I like listening. As a quiet person I have a lot of time to listen – to music, to people, to the world around me. I love hearing stories more than I love telling them and I reckon this is often mistaken for me being either antisocial or intimidated by social situations, but it is my belief that one of the greatest forms of love we can show to one another is listening and giving people the space and time to tell their story and be vulnerable with us. I know, in any position I’m in, whether that’s on top of the world or at the bottom of the pile, I would appreciate the time to speak my mind.

Like most people, I often listen to music while I work or feel like I have to, to get me in my ‘zone’. More often than not,  I find myself getting lost in the music and losing focus on the task ahead of me. Sometimes this is a good thing and at other times it is, well, not so good and can have very negative consequences. For example, if you have a deadline in two days and you’ve spent the last hour choreographing your performance to Bruno Mars’ latest album, that can be a problem.  To make matters worse, from a young age I have been so fascinated with music that I not only get lost in it, but I also start to analyse it without even thinking twice about it.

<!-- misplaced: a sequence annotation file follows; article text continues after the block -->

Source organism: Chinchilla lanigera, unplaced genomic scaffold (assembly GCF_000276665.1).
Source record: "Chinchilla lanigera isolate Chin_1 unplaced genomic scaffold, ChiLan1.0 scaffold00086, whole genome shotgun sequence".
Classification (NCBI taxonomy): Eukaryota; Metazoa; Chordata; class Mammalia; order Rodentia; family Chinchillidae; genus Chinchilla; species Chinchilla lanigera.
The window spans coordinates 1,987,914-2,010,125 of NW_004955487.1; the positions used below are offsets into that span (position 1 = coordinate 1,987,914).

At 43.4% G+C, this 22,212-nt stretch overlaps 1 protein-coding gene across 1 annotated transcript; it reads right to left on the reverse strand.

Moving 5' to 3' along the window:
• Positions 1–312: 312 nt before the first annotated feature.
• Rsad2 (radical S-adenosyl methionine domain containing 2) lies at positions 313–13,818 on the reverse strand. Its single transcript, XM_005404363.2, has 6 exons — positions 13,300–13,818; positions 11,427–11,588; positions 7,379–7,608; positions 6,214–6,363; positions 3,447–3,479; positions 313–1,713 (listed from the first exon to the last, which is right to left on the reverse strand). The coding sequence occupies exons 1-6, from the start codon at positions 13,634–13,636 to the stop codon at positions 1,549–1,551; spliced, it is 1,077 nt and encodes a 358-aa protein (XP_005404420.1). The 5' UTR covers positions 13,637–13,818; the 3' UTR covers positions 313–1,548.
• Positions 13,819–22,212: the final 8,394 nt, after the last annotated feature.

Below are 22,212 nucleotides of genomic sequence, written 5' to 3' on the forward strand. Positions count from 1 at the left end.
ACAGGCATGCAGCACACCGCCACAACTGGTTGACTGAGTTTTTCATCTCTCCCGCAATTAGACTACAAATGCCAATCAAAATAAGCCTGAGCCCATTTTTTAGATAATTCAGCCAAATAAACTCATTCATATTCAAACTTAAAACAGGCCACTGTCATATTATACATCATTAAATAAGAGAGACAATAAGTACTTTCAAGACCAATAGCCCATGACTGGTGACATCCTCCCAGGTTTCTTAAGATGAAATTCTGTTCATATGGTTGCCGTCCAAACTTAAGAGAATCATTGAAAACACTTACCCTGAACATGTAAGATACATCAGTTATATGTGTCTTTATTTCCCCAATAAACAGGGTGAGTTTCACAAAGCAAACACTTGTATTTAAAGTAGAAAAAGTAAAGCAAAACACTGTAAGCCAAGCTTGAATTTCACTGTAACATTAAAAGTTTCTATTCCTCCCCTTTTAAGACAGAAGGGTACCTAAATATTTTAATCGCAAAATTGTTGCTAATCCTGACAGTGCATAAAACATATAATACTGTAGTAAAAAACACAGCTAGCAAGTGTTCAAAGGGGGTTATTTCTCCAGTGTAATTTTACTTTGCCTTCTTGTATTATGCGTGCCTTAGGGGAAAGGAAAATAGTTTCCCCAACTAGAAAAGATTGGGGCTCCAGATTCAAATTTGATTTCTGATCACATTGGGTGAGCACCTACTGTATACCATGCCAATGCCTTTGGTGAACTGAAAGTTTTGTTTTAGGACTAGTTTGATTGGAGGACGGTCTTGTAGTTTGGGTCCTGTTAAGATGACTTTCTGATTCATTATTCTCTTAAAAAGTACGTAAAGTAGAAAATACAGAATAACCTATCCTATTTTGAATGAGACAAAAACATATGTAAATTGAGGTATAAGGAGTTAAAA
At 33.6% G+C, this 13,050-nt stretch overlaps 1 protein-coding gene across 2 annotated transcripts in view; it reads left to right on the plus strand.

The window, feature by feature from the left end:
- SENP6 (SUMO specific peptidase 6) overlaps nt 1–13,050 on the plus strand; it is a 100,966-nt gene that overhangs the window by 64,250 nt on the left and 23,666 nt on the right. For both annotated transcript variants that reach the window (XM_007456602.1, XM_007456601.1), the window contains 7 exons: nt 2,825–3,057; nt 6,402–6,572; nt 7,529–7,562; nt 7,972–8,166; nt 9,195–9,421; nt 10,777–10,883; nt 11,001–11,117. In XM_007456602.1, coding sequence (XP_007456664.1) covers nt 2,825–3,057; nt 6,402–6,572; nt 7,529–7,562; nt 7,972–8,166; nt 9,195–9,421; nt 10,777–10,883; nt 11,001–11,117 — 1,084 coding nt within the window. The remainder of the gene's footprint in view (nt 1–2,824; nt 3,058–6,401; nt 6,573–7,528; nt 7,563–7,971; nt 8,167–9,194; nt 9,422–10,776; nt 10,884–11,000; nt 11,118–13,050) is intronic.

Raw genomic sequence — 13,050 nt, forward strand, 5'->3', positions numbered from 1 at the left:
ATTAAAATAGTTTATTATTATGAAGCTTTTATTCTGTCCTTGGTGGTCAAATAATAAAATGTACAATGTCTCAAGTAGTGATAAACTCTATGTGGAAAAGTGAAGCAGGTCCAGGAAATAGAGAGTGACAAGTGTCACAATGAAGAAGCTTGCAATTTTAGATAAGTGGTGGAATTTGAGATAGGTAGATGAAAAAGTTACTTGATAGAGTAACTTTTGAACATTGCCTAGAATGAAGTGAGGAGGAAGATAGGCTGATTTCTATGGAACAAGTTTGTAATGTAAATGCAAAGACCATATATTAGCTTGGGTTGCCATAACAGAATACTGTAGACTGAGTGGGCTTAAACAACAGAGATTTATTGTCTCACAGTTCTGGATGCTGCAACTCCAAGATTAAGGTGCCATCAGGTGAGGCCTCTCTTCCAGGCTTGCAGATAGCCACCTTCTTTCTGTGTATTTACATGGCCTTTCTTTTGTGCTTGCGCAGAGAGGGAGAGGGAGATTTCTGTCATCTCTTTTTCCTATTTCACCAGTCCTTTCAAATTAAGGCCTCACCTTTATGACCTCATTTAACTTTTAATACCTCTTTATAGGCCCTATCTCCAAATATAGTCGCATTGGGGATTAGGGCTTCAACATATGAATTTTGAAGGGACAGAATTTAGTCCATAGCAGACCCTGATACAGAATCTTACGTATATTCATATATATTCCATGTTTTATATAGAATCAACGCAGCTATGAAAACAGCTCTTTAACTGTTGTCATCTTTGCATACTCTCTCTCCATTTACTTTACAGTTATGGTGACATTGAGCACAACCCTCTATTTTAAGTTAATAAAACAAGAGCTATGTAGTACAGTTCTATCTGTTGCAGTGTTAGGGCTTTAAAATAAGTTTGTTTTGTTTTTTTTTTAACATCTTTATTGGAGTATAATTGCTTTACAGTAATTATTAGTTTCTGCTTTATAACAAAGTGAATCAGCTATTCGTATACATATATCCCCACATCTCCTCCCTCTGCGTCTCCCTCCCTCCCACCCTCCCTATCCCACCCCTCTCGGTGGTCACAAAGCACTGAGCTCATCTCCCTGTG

For the majority of life I have avoided conflict and debate (even when necessary), simply by listening to what the other person has to say and walking away. The keyword here being I listened. The reasons for walking away from debate is when the rational exchange of ideas becomes a screaming match.  Why walk away? Because what tends to happen in scenarios like this, is that two or more parties end up expressing their views with one purpose: to be heard over everyone else. Are we willing to be educated beyond our current beliefs?  “I hear you but…” is a phrase often thrown around in these situations. We may be heard, but are we listened to? Are you willing to engage with me, the way that I’m engaging with you?

Too often, we listen to what needs only to be heard, and only hear what needs to be listened to.

What do you listen to? The big voices of the media telling you who to be and how to live, or the smaller voice of your brother, your sister, your friend, who needs help, who needs someone to listen? What do you listen to? The voices of those telling you to give up, or the One True Voice that says “I have a plan to prosper you and not to harm you, to give you hope and a future”. When we walk in the path that God has for us, life has a natural rhythm and flow, even when times get hard (because they will) we find inspiration and strength in what we do. However there will be other voices, that seem to shout over the promises God has for us and they will make themselves heard, but, the choice we have to make is what are we going to choose to listen to. Each and every one of us has a God given gift and plan and the potential for greatness. That is fact.  It is down to us to listen to what needs to be listened to and hear what only needs to be heard.